NFL Films/ESPN legend — and one of the best talent evaluators in the business — Greg Cosell has gone through a metric ton of 2020 tape to provide insights on some interesting players headed into the 2021 NFL season. Here, he brings you his raw notes and observations from those tape sessions.
It’s a chance to get inside the mind of one of the greats of the industry.
Today, let’s take a look at Ryan Tannehill as he heads into his third season with the Titans with a new play-caller (Todd Downing) and a new star wide receiver (Julio Jones).
RYAN TANNEHILL – FIRST- AND SECOND-DOWN EXPLOSIVE PLAYS
Tannehill had his best statistics on second down with a 69.4 completion percentage, 9.7 YPA, 13 TDs, and only one interception. He also had his most attempts, completions, and yards on second down.
A staple of the Titans’ play action passing game was outside-zone run action out of I-formation. They also featured iso lead with fullback Khari Blasingame.
The Titans did an excellent job with misdirection and counter route concepts off of outside-zone play action, which had the look of boot. That look dictated boot rules by second- and third-level defenders and opened voids in zone coverage.
They also featured bang play action off of both zone and power run action with Tannehill taking three-step and quick five-step drops and throwing slant, glance, and run-to-daylight routes.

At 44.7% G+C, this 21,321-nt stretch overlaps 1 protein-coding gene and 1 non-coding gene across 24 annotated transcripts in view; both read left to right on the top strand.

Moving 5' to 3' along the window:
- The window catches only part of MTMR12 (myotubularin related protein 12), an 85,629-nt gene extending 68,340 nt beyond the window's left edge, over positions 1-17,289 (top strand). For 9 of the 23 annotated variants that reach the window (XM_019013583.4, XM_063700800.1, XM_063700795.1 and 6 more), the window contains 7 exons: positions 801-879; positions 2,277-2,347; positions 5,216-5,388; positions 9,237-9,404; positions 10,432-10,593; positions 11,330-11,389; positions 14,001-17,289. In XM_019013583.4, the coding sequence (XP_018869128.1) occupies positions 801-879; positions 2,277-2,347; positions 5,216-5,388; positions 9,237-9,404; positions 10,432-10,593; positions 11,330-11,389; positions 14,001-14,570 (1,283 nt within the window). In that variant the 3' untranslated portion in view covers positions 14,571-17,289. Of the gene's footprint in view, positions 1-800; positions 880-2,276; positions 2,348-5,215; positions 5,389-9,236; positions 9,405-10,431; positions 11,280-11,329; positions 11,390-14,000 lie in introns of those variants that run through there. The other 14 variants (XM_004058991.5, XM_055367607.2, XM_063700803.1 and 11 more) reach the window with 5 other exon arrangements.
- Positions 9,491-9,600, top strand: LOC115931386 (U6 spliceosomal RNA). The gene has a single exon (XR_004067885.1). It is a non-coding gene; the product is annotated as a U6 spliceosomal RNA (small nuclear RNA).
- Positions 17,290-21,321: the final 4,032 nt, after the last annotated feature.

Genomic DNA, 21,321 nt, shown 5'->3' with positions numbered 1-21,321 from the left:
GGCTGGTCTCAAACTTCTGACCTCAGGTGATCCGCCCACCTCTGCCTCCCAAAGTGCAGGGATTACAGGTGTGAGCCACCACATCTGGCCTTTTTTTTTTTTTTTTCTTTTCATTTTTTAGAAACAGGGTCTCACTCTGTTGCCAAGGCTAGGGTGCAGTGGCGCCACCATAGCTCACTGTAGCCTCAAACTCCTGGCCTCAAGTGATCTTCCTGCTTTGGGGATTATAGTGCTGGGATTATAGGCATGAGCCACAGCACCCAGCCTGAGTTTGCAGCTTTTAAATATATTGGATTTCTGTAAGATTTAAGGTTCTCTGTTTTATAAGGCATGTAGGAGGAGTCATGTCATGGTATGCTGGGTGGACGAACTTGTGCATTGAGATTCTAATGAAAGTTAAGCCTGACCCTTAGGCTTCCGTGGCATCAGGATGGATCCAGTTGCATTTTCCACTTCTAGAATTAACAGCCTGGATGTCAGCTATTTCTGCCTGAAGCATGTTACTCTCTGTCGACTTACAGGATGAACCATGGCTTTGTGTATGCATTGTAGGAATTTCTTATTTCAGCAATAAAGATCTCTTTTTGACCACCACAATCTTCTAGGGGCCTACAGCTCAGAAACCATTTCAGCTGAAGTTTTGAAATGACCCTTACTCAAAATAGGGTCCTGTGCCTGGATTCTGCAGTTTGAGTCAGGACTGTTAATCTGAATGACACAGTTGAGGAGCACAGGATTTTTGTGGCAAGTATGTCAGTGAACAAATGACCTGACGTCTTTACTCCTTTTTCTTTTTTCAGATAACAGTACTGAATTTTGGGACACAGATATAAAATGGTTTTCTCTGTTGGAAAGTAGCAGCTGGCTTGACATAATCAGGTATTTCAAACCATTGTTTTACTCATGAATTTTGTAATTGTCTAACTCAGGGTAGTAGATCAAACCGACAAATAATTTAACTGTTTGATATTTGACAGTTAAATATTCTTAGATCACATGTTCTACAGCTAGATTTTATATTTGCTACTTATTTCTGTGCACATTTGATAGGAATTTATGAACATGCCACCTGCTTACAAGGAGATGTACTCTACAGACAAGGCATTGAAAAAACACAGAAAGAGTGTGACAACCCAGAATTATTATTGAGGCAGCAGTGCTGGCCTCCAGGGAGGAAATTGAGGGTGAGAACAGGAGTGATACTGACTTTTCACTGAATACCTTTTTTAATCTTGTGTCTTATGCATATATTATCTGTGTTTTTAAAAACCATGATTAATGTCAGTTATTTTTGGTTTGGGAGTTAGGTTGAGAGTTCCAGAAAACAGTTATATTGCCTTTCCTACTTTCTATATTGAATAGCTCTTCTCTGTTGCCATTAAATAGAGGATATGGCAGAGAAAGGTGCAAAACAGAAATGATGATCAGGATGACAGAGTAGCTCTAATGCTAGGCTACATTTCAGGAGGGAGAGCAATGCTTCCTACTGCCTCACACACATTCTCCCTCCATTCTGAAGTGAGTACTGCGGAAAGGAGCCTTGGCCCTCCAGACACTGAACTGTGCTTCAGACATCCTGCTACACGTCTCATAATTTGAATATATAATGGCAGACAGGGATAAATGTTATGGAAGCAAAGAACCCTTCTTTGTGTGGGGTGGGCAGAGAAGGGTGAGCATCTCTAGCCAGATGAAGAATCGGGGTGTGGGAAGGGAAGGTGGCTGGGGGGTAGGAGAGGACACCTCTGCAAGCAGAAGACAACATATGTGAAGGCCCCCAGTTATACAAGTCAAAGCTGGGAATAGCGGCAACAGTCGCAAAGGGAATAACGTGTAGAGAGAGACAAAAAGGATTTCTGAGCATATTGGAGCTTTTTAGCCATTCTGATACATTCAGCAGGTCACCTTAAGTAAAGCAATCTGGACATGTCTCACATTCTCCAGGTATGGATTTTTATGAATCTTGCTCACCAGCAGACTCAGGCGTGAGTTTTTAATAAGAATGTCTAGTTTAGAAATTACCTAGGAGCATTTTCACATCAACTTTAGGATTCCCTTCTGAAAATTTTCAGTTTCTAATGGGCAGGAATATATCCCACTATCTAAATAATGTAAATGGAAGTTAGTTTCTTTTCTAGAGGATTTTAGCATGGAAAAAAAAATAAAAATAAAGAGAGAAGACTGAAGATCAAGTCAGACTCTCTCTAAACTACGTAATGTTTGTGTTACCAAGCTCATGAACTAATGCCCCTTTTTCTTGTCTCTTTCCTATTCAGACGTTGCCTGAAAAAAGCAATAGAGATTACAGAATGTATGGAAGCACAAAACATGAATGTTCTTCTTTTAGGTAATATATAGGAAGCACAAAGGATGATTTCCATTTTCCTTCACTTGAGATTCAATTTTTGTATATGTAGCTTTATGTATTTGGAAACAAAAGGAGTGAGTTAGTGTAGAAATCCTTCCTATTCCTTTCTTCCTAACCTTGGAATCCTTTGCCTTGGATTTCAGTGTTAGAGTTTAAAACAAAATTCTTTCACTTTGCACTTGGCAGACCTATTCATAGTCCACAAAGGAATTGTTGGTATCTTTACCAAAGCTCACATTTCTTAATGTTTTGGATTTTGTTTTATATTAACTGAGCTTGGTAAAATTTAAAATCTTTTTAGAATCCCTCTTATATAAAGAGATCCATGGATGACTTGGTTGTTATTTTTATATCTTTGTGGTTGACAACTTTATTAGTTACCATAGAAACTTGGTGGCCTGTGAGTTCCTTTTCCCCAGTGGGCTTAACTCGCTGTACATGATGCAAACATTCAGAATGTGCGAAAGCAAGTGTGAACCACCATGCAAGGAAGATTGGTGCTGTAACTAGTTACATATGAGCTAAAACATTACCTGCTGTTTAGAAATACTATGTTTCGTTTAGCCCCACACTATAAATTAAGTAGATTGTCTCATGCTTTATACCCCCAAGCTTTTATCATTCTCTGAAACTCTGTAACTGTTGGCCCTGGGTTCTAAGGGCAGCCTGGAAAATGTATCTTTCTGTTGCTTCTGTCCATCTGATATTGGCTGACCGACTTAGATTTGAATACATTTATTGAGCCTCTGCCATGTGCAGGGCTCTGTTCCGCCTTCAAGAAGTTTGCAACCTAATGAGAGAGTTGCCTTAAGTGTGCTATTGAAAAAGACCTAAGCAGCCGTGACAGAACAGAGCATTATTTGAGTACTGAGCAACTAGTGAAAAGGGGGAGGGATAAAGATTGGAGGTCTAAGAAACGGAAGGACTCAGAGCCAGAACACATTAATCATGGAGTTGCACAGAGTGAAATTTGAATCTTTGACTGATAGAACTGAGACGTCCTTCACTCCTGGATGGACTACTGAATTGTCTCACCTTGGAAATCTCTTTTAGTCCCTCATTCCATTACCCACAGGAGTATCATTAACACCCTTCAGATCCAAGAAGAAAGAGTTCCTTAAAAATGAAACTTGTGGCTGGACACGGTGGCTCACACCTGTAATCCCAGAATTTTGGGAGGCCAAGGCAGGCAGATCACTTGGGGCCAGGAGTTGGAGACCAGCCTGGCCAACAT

The Titans’ first-down passing game featured 12, 21, 22, and 13 personnel and multiple formation looks. They used conventional run/play action and shotgun spread featuring 2x2, 3x1, and empty formations.
The Titans showed both closed to the field/twins to the boundary and closed to the boundary/twins to the field formations. They ran different two-man route concepts to the twins side.
A.J. Brown almost always ran the slant and glance routes off off bang play action, and the other wide receiver ran multiple routes that worked off five-step drop timing to give Tannehill a clean progression read.
Brown was predominantly the boundary X on the back side of trips in 11 personnel, 3x1 sets. Will that still be the case with Julio Jones added or will Julio get significant snaps at boundary X with Brown aligned at #2 and #3 to trips (Brown was predominantly a slot receiver at Ole Miss)?
The Titans featured the post-cross combination out of 12 personnel with outside-zone play action. It’s a good two-man route concept against both Cover 3 and Cover 4.
The Titans featured multiple play action concepts with Tannehill under center in base personnel and 11 personnel. There were six- and seven-man pass protection concepts out of base personnel and six-man protection concepts out of 11 personnel.
The Titans produced explosive plays out of base personnel (predominantly 12) with maximum pass protection and two-man route concepts. The Titans lined up in 12 personnel on 33% of their offensive snaps, which was the highest percentage in the AFC and the second-highest percentage in the NFL behind the Eagles.
What consistently stood with the Titans’ play action pass game was the impact run action had on second-level defenders, and Derrick Henry didn’t have to be on the field. Second-level defenders attacked the run action hard and they were more often than not late to their underneath zone coverage responsibilities.